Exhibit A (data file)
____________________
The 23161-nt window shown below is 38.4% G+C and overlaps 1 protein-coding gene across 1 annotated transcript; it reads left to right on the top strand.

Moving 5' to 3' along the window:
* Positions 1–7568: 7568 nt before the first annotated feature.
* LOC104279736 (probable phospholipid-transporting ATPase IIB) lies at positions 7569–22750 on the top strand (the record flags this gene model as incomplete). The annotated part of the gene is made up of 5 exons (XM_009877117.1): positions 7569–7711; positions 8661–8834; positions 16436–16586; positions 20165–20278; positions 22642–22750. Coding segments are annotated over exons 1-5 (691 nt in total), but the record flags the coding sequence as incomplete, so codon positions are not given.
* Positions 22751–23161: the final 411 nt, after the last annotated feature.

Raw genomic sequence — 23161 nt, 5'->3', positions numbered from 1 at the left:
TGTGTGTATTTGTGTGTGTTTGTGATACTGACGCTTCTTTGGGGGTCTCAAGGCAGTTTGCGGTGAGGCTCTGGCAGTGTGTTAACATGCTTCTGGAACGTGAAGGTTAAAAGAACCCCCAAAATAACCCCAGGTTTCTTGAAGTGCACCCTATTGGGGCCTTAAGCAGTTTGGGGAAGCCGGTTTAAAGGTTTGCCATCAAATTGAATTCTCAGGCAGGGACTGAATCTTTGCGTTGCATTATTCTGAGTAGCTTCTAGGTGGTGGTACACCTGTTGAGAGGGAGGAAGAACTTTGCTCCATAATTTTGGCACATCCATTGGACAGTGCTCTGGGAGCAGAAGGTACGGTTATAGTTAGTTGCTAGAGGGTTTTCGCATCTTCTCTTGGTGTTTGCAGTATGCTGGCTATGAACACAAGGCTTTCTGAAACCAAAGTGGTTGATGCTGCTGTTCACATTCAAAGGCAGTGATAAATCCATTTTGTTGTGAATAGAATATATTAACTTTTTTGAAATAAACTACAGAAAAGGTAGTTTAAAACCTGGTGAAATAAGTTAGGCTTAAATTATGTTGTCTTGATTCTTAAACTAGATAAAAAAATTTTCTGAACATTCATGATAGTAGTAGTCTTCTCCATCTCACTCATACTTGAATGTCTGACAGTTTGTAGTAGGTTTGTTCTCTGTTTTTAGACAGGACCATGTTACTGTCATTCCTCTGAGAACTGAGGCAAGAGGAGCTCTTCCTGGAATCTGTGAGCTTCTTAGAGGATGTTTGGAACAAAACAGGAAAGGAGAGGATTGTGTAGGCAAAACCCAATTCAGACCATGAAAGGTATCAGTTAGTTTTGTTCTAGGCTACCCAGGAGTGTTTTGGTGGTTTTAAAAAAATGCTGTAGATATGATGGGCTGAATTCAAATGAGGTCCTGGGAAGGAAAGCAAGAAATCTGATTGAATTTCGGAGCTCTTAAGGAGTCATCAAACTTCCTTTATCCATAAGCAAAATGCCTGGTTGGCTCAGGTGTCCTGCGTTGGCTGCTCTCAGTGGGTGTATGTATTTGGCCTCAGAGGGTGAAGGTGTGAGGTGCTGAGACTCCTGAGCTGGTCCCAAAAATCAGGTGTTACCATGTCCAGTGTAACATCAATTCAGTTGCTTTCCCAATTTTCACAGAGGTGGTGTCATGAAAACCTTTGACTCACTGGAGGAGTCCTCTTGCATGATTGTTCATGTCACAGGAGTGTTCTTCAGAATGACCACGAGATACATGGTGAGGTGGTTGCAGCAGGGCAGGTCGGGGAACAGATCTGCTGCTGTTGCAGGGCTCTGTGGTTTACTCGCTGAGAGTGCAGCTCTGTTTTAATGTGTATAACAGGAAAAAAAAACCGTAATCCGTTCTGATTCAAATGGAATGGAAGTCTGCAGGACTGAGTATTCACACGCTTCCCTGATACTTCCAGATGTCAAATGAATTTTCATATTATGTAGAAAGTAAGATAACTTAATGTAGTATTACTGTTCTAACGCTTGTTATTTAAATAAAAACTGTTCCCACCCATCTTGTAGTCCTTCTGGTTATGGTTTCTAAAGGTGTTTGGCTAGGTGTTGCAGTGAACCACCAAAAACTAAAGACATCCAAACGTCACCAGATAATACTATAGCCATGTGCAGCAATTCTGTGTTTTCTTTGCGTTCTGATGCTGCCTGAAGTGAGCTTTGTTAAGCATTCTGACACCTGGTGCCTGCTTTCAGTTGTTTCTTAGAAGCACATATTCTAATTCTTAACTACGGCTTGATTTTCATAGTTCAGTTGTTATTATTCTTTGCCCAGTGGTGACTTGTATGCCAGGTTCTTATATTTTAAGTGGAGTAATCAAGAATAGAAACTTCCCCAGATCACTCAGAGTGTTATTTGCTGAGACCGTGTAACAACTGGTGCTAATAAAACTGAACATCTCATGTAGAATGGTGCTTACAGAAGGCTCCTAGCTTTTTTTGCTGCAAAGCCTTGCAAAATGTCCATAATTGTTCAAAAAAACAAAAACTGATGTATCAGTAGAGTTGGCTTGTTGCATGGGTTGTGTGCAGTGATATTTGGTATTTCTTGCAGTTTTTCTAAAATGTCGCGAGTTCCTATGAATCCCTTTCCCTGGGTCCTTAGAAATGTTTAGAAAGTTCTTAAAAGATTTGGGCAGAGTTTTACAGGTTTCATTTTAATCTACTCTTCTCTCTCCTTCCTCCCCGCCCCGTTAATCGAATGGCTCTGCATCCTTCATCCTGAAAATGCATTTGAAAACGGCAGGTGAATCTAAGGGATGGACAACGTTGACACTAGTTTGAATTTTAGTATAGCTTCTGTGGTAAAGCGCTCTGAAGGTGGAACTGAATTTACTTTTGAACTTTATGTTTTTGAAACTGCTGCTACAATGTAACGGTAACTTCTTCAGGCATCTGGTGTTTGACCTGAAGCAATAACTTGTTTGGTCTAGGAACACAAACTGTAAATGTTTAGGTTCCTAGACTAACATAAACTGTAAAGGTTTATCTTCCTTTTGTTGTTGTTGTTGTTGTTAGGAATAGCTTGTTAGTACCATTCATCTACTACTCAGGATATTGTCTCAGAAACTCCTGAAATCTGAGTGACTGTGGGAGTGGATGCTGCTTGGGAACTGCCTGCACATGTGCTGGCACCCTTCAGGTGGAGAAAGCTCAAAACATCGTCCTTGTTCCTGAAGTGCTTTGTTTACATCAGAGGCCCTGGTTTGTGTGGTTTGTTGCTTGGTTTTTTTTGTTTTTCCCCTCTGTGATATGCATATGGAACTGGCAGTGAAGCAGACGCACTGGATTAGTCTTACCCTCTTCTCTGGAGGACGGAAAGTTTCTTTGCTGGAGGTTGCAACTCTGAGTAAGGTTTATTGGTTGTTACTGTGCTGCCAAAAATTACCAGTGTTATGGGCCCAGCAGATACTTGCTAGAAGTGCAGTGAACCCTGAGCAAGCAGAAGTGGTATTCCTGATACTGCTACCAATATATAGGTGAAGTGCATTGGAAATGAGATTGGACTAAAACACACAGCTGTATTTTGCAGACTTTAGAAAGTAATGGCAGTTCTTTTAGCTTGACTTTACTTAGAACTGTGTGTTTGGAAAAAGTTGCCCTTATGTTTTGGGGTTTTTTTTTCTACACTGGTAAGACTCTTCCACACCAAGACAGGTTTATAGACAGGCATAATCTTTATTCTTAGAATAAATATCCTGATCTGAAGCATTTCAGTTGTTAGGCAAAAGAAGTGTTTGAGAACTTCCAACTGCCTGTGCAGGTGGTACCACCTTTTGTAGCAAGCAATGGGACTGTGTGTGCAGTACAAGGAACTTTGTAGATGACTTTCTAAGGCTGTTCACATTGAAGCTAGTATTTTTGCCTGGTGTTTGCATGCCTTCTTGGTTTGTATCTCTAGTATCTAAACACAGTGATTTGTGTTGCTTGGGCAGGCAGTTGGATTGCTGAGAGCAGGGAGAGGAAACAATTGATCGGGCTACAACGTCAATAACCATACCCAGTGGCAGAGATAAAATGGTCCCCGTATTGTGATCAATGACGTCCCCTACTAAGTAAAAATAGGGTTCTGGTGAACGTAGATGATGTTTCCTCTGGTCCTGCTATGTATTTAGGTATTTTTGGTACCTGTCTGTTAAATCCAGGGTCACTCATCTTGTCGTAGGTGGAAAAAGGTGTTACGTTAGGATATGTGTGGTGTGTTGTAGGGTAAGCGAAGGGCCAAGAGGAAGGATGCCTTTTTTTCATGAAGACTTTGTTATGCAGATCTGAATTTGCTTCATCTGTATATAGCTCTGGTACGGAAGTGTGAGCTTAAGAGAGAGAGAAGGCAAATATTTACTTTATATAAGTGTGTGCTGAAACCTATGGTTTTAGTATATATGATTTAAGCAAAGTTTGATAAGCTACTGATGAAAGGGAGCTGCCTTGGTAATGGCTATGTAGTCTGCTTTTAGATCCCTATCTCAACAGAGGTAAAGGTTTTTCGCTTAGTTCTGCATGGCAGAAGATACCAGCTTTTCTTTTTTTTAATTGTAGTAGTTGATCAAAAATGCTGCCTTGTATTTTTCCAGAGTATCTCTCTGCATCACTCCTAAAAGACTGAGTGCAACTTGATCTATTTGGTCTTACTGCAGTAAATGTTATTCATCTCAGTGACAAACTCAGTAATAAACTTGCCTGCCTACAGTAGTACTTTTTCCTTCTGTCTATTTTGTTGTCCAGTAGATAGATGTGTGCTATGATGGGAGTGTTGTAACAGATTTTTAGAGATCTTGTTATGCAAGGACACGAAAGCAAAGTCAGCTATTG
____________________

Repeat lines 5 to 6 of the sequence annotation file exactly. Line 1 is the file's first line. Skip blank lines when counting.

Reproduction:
* Positions 22751–23161: the final 411 nt, after the last annotated feature.

Raw genomic sequence — 23161 nt, 5'->3', positions numbered from 1 at the left: